But something was missing from these clinics: Arabs and Palestinians.
So the players began planning a camp with that goal in mind. With the help of Israel’s Culture and Sport Ministry, Ultimate Peace became a reality. The organization held its inaugural summer camp in 2009. To date, Camp Ultimate Peace has reached 14 Arab, Jewish and Palestinian communities. Three hundred Middle Eastern youths — boys and girls between the ages of 12 and 14 — currently are involved.
“I can’t tell you how pleased I am and proud of the progress we made,” said Barkan, a consultant for foundations and nonprofits who lives in the San Francisco Bay Area.
At the first event in 2009, Israeli and Palestinian kids who had never met before were randomly put on mixed teams for a tournament. Nobody was sure what their reactions would be, but later, when the kids selected their own teams for scrimmages, many opted to play with kids they’d been teamed with earlier; Palestinians and Israelis chose to play together.
On the first day of camp each year, the kids might be nervous and choose to remain close to kids from their own villages. But coaches fix that quickly, asking the campers to create nametags that spell out their names in Hebrew, Arabic and English. For a camper who only speaks Hebrew but not Arabic, he has no choice but to ask an Arabic-speaking camper for help writing his name, and vice versa, said Jeff Landesman, a Matzah Balls team member and Ultimate Peace coach from Altadena.
Campers, who sleep in integrated dorm rooms, spend hours each day working on technique, such as throwing mechanics, but they also enjoy various cultural events such as a talent show, art projects and dancing. The camp brings in staff who speak all three languages — English, Hebrew and Arabic – to help run activities.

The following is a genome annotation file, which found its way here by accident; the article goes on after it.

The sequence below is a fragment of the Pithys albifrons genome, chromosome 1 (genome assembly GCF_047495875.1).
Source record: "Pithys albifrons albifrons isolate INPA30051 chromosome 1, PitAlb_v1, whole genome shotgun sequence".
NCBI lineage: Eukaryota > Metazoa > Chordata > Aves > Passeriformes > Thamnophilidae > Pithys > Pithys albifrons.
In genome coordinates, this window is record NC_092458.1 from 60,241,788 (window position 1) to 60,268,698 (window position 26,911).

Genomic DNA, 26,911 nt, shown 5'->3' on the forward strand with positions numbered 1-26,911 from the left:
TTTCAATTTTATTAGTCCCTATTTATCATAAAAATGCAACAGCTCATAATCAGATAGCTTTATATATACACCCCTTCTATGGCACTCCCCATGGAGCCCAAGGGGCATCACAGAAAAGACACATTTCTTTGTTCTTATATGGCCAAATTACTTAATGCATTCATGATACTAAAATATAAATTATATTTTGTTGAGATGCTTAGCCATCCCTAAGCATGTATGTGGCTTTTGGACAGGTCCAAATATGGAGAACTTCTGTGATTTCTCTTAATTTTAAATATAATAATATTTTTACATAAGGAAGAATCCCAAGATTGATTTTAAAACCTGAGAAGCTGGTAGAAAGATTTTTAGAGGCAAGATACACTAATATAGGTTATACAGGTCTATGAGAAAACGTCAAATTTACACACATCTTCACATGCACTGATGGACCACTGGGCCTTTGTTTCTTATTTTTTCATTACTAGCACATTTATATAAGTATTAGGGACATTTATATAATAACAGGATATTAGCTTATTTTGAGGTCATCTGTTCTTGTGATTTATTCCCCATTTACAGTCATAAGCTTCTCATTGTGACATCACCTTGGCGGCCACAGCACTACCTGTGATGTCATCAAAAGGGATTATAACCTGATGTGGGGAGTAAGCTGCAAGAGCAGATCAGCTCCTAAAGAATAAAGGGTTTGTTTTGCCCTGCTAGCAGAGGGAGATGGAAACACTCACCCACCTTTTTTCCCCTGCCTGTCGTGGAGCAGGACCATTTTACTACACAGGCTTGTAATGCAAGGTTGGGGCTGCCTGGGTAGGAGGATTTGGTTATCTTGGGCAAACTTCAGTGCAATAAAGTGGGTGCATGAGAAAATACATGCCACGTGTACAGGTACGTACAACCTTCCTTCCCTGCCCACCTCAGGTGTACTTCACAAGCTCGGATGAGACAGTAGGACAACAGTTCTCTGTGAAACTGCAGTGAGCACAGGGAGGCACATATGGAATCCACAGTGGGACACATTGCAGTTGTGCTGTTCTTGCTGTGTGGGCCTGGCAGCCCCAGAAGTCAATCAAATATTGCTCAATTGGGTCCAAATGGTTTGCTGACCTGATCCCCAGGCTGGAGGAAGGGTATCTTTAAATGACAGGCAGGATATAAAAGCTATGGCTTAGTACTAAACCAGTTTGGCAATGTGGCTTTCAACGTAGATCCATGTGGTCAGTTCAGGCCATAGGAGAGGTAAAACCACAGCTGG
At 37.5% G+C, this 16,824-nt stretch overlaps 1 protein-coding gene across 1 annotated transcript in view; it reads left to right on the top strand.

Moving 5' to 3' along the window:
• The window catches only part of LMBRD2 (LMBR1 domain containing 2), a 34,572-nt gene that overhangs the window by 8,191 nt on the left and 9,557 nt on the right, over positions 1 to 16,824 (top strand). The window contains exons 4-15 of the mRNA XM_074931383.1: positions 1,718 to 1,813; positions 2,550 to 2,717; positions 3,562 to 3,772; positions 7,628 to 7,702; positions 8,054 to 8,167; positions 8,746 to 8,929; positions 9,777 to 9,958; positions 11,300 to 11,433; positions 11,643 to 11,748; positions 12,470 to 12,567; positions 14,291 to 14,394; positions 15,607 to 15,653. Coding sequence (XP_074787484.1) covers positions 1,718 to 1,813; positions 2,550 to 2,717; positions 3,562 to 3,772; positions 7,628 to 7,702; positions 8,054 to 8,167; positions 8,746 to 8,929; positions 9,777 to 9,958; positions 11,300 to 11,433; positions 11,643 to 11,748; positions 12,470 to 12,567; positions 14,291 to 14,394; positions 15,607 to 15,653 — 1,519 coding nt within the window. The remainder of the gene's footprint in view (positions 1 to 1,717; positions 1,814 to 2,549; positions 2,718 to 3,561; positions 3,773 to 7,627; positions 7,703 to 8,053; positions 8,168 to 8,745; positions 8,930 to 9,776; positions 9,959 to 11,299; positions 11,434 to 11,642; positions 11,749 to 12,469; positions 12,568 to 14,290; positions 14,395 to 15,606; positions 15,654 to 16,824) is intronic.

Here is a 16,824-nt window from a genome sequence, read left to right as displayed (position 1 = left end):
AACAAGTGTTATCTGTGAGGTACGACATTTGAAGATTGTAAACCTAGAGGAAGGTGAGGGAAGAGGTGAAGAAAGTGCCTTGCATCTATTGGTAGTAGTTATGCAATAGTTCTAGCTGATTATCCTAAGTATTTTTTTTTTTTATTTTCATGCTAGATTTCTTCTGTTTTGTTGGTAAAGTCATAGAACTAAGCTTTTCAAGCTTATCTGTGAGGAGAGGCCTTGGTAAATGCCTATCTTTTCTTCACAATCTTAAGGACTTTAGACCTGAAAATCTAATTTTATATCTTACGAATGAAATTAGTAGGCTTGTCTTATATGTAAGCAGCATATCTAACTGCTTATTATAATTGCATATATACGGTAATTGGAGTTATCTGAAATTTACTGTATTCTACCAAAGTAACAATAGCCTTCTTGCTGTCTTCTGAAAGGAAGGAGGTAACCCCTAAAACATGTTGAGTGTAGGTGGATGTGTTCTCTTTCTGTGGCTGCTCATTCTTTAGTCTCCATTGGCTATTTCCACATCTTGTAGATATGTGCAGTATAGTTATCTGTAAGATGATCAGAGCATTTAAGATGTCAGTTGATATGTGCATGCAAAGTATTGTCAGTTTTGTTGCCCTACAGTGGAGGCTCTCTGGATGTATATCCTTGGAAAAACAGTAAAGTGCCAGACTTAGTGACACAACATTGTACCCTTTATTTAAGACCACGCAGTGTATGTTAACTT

The biggest challenges that Ultimate Peace organizers face are less about ensuring campers get along and more about Israel’s precarious relationship with its neighbors.
In November, Ultimate Peace campers-in-training — including 30 Arab Israelis, Jewish Israelis and Palestinians — were scheduled to come together for a monthly meeting, in Kfar Saba, in central Israel. But at the same time, Israel and Palestinians in the Gaza Strip were engaged in a mini-war. Consequently, the meeting was canceled.
Internal struggles between campers are infrequent, but they have happened. One or two times, campers were sent home for bad behavior, according to Landesman, who works as a special-education teacher at Madison Elementary School in Pomona.
For the most part, however, the camp has successfully formed bonds between participants that offer hope for the future of Israeli-Palestinian relations. Contrary to what one might think, the Israeli-Palestinian conflict is not a frequent topic of discussion among campers or staff, Landesman said.
“Sports in general are always a good way to help people from different cultures get along,” he said. “In fact, in Ultimate, there is conflict resolution … so it’s just so natural to help people learn how.”